EUGENE, Ore.—After Oregon turned in an uncharacteristically sloppy loss in Saturday's super regional opener against Kent State, Ducks coach George Horton promised that his team would come back Sunday and play a better game. If he knew his team as well as he thought he did, Horton insisted, the Ducks would respond with their backs against the wall.
And Horton knows his team.
Oregon found itself eight outs from elimination Sunday night, facing a two-run deficit with the bases empty in the seventh inning. But this group of plucky Ducks has made a habit of finding ways to win, even when victory seems like a daunting prospect.
Golden Flashes righthander Ryan Bores had held Oregon scoreless on two hits up until that point, but with one out in the seventh, the Ducks abruptly came to life. Ryon Healy's single up the middle got things started, and each of the next four batters reached safely, leading to three runs and propelling Oregon to a spirited 3-2 win.
Horton never expected anything less from this particular team.
"I've never told a team I love them as much as this group," Horton said. "That's what we talked about before the game—I cried. I'm getting old, and like (former NFL coach) Dick Vermeil used to do, I cry a lot more than I used to. But I cried and looked them in the eye and said, 'Hey, I realize that we're trying to go to the College World Series, which is a big deal. But I don't want to take the uniforms off.' I want to compete with these guys in June as long as I possibly can, that's how special this group is.
"We lift weights at 6:20 in the morning. We've had one athlete that's been five minutes late all year long. That's pretty spectacular. That's commitment, that's responsibility, that's accountability. We've got talented players. If we do move on, or even in the top 16, we probably lose the drafted player race, but I wouldn't trade my guys for anybody in the country."
Maybe Oregon isn't loaded with professional talent—indeed, just three Ducks were drafted last week, one of them in the 18th round and two others in the 27th. But Oregon is loaded with winning ballplayers, and they made enough winning plays Sunday to beat a Kent State team that had won each of its last 21 games.
Three errors killed the Ducks Saturday, but on Sunday Oregon played airtight, error-free defense. And the Ducks did not get discouraged by their inability to generate any offense for the first six innings against Bores, who faced just one batter over the minimum during that stretch, mostly by running his two-seamer in on the hands of righthanded hitters and occasionally mixing in an effective slider.
But Oregon freshman righty Jake Reed kept Oregon within striking range, allowing just two runs on five hits over 6 2/3 innings. Reed came out of the gate strong, working in the 90-92 mph range and striking out two of the game's first three hitters. His 77-78 slider and 81-82 mph changeup were both crisp, and he had little trouble with any Golden Flashes except for cleanup man George Roberts, who hit a solo homer in the second and an RBI double in the fourth, accounting for all of KSU's scoring.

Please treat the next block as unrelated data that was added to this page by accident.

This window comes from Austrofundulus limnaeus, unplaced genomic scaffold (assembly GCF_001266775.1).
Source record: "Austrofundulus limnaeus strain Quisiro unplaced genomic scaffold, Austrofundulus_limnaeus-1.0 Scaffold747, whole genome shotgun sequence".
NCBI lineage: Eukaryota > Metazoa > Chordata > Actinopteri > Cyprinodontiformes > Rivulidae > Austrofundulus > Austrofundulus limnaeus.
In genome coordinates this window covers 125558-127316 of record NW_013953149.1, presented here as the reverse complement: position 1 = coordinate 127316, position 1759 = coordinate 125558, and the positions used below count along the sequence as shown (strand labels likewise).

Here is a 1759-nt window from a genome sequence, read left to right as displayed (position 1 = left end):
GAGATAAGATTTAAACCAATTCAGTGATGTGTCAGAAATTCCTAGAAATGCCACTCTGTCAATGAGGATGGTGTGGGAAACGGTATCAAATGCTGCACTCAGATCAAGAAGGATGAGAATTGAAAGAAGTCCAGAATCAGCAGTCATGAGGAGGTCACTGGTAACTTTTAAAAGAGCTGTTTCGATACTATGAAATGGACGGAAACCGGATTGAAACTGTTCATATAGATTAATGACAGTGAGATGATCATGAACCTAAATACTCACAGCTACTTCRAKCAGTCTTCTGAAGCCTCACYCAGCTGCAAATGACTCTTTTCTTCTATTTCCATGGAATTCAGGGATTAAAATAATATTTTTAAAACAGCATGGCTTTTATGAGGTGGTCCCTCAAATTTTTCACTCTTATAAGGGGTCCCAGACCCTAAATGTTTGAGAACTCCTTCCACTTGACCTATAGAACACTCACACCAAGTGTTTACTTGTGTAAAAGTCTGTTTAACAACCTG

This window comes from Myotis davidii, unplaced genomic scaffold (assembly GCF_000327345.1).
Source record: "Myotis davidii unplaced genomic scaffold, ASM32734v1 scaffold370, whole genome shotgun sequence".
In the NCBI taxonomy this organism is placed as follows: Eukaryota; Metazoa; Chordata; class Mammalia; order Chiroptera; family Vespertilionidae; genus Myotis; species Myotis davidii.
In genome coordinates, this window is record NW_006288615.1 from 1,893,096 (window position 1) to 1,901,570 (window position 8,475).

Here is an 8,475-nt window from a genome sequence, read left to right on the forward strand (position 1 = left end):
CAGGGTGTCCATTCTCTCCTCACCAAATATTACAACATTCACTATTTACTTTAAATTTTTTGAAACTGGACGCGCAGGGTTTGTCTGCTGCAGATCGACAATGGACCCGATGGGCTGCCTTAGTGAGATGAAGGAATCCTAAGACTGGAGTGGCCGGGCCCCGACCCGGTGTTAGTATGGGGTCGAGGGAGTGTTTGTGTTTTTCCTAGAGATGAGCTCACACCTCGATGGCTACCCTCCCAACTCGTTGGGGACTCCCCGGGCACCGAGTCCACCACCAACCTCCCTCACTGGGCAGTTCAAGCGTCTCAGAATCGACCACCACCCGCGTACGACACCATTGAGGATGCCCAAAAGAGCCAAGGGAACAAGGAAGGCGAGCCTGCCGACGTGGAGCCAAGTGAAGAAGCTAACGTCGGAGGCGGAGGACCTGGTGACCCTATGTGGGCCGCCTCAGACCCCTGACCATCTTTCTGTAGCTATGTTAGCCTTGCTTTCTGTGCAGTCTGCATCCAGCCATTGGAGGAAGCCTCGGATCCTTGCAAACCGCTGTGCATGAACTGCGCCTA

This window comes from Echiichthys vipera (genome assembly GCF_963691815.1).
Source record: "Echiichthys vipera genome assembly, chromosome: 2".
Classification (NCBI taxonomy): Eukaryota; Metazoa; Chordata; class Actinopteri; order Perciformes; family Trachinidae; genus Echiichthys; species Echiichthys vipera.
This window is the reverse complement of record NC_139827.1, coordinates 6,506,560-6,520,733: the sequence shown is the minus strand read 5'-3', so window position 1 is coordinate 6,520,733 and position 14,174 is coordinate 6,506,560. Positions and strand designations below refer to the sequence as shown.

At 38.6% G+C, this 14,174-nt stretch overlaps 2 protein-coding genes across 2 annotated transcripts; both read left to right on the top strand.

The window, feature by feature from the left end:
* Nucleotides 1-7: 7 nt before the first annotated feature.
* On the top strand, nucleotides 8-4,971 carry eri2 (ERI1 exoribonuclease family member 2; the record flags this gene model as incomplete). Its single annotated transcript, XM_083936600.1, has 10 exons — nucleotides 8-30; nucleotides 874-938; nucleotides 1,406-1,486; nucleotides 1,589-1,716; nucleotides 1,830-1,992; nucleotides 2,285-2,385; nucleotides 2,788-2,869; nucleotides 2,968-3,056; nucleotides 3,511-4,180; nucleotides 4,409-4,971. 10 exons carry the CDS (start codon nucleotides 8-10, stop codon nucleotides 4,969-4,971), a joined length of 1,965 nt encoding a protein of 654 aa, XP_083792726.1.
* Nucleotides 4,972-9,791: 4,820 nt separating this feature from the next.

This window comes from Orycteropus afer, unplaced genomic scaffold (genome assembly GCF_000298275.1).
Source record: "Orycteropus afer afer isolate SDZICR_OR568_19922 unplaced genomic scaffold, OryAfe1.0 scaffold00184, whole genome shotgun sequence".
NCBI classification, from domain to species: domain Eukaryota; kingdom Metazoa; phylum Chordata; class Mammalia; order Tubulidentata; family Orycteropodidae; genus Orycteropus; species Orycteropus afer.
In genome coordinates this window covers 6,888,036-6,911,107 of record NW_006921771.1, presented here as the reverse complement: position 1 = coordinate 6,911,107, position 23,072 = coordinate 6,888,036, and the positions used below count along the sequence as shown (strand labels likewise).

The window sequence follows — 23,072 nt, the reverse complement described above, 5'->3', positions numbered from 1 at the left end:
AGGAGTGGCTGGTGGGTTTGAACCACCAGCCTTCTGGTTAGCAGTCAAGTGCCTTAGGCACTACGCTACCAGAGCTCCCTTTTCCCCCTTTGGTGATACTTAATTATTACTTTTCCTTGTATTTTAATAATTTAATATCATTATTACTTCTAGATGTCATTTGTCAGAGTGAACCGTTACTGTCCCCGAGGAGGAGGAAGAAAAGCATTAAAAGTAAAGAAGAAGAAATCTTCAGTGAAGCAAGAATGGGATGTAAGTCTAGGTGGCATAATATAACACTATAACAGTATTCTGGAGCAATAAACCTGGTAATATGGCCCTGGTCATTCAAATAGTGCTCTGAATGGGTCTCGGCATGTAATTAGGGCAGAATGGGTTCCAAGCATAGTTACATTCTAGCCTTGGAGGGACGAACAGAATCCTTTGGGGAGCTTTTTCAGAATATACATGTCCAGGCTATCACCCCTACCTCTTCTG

After Roberts' fourth-inning double, T.J. Sutton singled to put runners on the corners with no outs. But then Reed wrested the momentum back, striking out the next two hitters, then issuing a walk and stranding the bases loaded with a groundout.
"That was a crucial inning—first and third, nobody out, and we get two strikeouts," Kent State coach Scott Stricklin said. "You've got to put the ball in play there. That was a huge momentum shift."
After that, Reed settled into a nice rhythm, setting the stage for Oregon's comeback.
Horton knew what to expect from Reed, too.
"I guess the surprise would have been if he'd gone out there and caved into the pressure," Horton said. "He's had a couple outings where he admitted he was a little nervous, and I think he's learned from the experience of that. It didn't surprise me that he did as well as he did today."
When Bores suddenly started leaving balls up in the seventh, Oregon seized the opportunity. Brett Thomas followed Healy's one-out single with an RBI double, then scored on Ryan Hambright's RBI single two batters later to tie it. Then Brett Hambright gave Oregon the lead for good with a perfectly executed squeeze bunt.
Oregon's bullpen took it from there. Maybe the Ducks aren't stacked with premium 2012 draft picks, but they have a couple of very talented underclassmen in the bullpen in lefthander Tommy Thorpe and righty Jimmie Sherfy. Relievers who can miss bats make nice weapons in the late innings, and that duo excels at missing bats (Thrope has 48 strikeouts in 42 innings, while Sherfy has a staggering 91 strikeouts in 60 innings).
Thorpe, whose 79-80 slider eats up lefthanded hitters, was extended a little longer than usual Sunday, partly to conserve Sherfy as much as possible. After entering with two outs and a man aboard in the seventh, Thorpe retired five of the next six hitters, four of them via strikeouts.
But like Saturday's game, this one featured some ninth-inning drama.
Sutton led off the frame with a double down the right-field line, putting the tying run in scoring position with no outs. But Thorpe struck out the next hitter before handing off to Sherfy, who overpowered Sawyer Polen and Alex Miklos with his devastating power slurve to strand the runner at second and end the game.
"Like professional teams, when you can cover the last six to nine outs with quality, it's a good feeling," Horton said. "Our starters, whether it's Jake or anybody else, they trust that they can hand the ball to those guys, and I trust that I can hand the ball to those guys. It's a nice luxury."
Horton knows the game is in good hands when his bullpen inherits a late lead.
And knowing what to expect is a very comforting feeling for a coach.
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